Written by: John Heffernan
I have heard a lot about Dead Poets Society but never got around to actually watching the film because I thought it was going to be a “boring educational movie”. However I was pleasantly surprised by how engrossing the film actually became. After a little bit of a slow start the movie picked up in my opinion by the strong performance of Robin Williams as Mr. Keating.
The one takeaway I had from the film was the personality and sheer enjoyment that Mr. Keating got from teaching his classroom. The scene in which he described the introduction to the English text book as “excrement” (Dead Poet’s Society) had me laughing behind my computer screen. Then the act of ripping the entire introduction from the beginning of the book in juxtaposition to the strictness of The Academy’s strong religious and professionalism was gripping to me. One line that I took away was when Keating is talking with the Dean or Headmaster, and the Headmaster says something along the lines of “we do not need free thinkers at seventeen.” (Dead Poet’s Society) I found it quite ironic how in an establishment whose purpose is to engage minds and free thinkers is being suffocated by the administrations strict rules. Another scene that captures this is when the boys are discussing the creation of the “Dead Poet’s Society” and in the background you can hear a teacher or administrator saying something along the lines of “You boys better get in here.” (Dead Poet’s Society). Another scene in which I believe Weir captures the strict and villainous ways that the administration used to crack the students was the spanking scene. Charlie is reluctantly told to bend over after revealing the “Dead Poet’s Society” and repeatedly getting hit by a plank at the hands of the Headmaster. The one thing that I took away from that scene is the almost enjoyment that the Headmaster feels in his face, and he hits him harder and harder trying to get him to crack and it was done right brutal. This brutality is encapsulated perfectly by the medium of film rather than text. I do not believe such emotion and pain can be captured that precisely by simply using words, in my opinion.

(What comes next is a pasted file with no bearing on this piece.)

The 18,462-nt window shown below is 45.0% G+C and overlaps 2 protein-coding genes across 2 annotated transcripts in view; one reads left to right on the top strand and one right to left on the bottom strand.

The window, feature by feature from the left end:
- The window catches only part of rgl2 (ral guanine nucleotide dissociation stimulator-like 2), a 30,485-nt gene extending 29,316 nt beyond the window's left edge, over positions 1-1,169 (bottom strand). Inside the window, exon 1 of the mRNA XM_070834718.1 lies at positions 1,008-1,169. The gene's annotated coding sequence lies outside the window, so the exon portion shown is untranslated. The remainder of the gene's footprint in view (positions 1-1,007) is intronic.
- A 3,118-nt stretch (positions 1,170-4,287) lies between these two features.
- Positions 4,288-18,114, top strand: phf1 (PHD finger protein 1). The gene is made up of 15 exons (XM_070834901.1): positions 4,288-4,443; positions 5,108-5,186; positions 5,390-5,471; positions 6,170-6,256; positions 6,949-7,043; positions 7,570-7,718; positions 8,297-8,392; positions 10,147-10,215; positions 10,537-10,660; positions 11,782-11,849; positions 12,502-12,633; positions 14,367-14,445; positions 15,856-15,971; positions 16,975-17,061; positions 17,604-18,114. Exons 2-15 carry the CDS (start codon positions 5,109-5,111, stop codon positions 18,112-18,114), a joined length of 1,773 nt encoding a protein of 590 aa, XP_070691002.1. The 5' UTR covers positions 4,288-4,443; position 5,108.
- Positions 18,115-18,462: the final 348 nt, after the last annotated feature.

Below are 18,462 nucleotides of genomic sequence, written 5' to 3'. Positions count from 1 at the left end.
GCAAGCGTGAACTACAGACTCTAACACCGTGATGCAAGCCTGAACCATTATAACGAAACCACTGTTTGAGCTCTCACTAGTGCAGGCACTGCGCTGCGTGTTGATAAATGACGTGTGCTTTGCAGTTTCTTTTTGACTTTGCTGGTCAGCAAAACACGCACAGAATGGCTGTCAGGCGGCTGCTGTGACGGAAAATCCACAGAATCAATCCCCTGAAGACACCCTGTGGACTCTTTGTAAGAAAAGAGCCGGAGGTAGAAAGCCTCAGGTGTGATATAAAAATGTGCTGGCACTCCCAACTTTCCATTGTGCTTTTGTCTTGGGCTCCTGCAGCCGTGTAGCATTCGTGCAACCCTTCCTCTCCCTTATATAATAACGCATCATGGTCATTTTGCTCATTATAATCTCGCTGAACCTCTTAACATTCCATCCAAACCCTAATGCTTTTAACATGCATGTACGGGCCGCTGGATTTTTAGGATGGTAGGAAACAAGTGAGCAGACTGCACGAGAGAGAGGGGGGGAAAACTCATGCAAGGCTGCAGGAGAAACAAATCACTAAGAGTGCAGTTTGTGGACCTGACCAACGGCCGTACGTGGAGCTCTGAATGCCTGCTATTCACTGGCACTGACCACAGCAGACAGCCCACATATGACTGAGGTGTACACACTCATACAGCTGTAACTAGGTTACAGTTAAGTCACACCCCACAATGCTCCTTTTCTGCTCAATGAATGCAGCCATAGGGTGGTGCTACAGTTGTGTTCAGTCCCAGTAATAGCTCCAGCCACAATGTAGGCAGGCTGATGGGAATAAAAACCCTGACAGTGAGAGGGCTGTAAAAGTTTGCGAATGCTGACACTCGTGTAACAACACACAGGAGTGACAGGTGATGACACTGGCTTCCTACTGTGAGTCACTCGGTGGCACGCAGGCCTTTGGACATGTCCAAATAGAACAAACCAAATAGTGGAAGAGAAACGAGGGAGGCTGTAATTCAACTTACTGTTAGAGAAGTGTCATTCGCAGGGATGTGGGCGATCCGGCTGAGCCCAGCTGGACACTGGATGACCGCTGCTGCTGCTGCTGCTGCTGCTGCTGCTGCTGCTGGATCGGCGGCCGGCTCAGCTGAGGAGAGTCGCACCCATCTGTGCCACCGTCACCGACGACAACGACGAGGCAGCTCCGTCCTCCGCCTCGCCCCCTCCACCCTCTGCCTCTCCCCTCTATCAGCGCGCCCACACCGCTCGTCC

The ending of the film also grabbed my attention. It was an interesting choice by Weir to expand the theme of strictness vs. freedom to the relationship between father and son. Constantly students are told to try to be a doctor or engineer, pretty much anything in STEM fields. I faced this myself when I actually wanted to explore acting when I was younger and my parents told me that actors are plentiful and the chances of making it are slim. The scene of Neal’s father standing in the back of the auditorium giving that death stare at him gave me chills. Then to have Neal literally be ripped away from Keating, his friends, and his future was heartbreaking. The actual reveal of his suicide had me shocked and the small detail of his mother in disbelief saying, “He’s alright…He’s alright” (Dead Poet’s Society) was tragic. Honestly when I saw Neil’s father in the back row, I rolled my eyes and said that we were going to see a resolution in which Neil’s father says, “Sorry son I was wrong” (Dead Poet’s Society) and everybody lives happily ever after. I am glad Weir did not go down the clique root of having a “happy ending” and feel that it really helped the film stand out
On the subject of O Captain! My Captain! I found significance in the fact that the students relate Mr. Keating to the dignitary of Abe Lincoln. I felt that the connection was at first a compliment to the authority and respect the students had for Keating but also it was an example of foreshadowing. Walt Whitman wrote the piece after the assassination of Lincoln and ironically the students say it as Keating is fired.
Dead Poet’s Society. Directed by Peter Weir, Performances by Robin Williams, Robert Sean Leonard and Ethan Hawke, Touchstone Pictures and Silver Screen Partners IV, 1989.